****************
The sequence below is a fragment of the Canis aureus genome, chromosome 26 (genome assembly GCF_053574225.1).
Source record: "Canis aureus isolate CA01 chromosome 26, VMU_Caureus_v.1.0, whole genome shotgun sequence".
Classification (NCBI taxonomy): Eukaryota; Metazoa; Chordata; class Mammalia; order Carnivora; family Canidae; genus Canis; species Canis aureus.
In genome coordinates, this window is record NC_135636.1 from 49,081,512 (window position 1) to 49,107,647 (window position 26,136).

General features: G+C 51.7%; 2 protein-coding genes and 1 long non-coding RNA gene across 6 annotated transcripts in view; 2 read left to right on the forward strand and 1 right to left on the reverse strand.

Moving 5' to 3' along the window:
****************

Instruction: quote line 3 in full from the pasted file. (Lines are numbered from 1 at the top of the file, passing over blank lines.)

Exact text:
Classification (NCBI taxonomy): Eukaryota; Metazoa; Chordata; class Mammalia; order Carnivora; family Canidae; genus Canis; species Canis aureus.